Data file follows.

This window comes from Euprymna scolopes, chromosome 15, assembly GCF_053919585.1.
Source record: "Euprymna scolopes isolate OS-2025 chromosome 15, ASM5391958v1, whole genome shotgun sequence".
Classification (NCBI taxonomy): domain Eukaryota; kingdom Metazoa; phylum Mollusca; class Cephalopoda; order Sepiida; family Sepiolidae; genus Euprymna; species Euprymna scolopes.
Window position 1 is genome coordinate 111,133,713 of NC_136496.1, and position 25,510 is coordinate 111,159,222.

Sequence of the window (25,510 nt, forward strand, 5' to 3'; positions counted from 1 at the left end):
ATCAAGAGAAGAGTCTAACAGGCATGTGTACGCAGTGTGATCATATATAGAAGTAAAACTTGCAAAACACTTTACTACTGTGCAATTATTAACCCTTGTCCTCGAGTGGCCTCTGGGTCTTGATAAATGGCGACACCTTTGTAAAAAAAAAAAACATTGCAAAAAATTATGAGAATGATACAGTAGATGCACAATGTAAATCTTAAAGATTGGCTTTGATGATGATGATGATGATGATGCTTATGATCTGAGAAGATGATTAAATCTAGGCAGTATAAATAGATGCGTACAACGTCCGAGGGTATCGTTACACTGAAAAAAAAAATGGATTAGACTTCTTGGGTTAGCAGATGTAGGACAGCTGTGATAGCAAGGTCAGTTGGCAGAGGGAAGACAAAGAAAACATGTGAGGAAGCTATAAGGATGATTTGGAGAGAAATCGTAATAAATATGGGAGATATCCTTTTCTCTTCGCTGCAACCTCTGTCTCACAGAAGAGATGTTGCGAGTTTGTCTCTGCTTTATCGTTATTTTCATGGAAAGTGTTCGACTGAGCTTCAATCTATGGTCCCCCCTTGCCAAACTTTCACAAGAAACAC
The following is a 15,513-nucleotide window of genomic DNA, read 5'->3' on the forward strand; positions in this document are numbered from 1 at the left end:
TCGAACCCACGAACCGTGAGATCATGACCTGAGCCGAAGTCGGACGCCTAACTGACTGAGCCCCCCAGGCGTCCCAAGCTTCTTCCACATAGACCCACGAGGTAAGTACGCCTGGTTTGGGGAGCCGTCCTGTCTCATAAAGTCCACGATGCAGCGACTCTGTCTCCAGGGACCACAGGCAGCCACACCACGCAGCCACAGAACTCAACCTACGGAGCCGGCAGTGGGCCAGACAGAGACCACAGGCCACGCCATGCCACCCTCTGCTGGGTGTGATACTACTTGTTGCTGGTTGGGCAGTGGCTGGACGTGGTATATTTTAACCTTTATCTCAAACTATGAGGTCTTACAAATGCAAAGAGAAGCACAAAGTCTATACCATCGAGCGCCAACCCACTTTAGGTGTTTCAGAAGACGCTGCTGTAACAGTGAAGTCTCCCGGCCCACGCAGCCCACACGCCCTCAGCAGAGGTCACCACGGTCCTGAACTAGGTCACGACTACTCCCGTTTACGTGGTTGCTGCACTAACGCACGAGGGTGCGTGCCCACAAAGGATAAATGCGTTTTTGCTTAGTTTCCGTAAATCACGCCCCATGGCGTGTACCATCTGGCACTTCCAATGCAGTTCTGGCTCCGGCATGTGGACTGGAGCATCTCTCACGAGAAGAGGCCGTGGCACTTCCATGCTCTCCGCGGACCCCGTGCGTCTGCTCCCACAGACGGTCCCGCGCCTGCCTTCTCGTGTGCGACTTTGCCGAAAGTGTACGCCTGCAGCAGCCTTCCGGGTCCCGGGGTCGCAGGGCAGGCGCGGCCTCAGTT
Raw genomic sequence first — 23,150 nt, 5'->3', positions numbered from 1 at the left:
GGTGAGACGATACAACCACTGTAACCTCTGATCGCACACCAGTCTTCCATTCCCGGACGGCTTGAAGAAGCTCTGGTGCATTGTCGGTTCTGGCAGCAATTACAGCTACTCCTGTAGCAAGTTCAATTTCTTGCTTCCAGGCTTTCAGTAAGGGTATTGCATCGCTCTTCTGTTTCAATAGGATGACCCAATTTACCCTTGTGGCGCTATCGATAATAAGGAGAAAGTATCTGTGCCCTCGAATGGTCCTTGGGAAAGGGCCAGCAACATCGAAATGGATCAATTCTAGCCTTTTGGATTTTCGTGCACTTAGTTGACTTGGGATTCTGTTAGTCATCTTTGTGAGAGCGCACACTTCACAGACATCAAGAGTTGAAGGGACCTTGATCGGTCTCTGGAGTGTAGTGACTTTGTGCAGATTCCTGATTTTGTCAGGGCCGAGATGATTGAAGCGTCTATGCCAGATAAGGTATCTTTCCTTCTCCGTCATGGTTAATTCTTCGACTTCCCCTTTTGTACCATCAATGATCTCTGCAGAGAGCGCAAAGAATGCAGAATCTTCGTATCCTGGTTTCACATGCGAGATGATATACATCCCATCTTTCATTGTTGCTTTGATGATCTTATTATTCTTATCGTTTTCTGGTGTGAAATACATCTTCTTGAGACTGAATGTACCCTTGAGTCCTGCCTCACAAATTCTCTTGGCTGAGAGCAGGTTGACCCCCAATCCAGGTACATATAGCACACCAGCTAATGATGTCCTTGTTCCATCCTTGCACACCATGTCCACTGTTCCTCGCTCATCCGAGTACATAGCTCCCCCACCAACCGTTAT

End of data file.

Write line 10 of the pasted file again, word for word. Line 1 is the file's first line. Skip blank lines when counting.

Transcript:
GGTGAGACGATACAACCACTGTAACCTCTGATCGCACACCAGTCTTCCATTCCCGGACGGCTTGAAGAAGCTCTGGTGCATTGTCGGTTCTGGCAGCAATTACAGCTACTCCTGTAGCAAGTTCAATTTCTTGCTTCCAGGCTTTCAGTAAGGGTATTGCATCGCTCTTCTGTTTCAATAGGATGACCCAATTTACCCTTGTGGCGCTATCGATAATAAGGAGAAAGTATCTGTGCCCTCGAATGGTCCTTGGGAAAGGGCCAGCAACATCGAAATGGATCAATTCTAGCCTTTTGGATTTTCGTGCACTTAGTTGACTTGGGATTCTGTTAGTCATCTTTGTGAGAGCGCACACTTCACAGACATCAAGAGTTGAAGGGACCTTGATCGGTCTCTGGAGTGTAGTGACTTTGTGCAGATTCCTGATTTTGTCAGGGCCGAGATGATTGAAGCGTCTATGCCAGATAAGGTATCTTTCCTTCTCCGTCATGGTTAATTCTTCGACTTCCCCTTTTGTACCATCAATGATCTCTGCAGAGAGCGCAAAGAATGCAGAATCTTCGTATCCTGGTTTCACATGCGAGATGATATACATCCCATCTTTCATTGTTGCTTTGATGATCTTATTATTCTTATCGTTTTCTGGTGTGAAATACATCTTCTTGAGACTGAATGTACCCTTGAGTCCTGCCTCACAAATTCTCTTGGCTGAGAGCAGGTTGACCCCCAATCCAGGTACATATAGCACACCAGCTAATGATGTCCTTGTTCCATCCTTGCACACCATGTCCACTGTTCCTCGCTCATCCGAGTACATAGCTCCCCCACCAACCGTTAT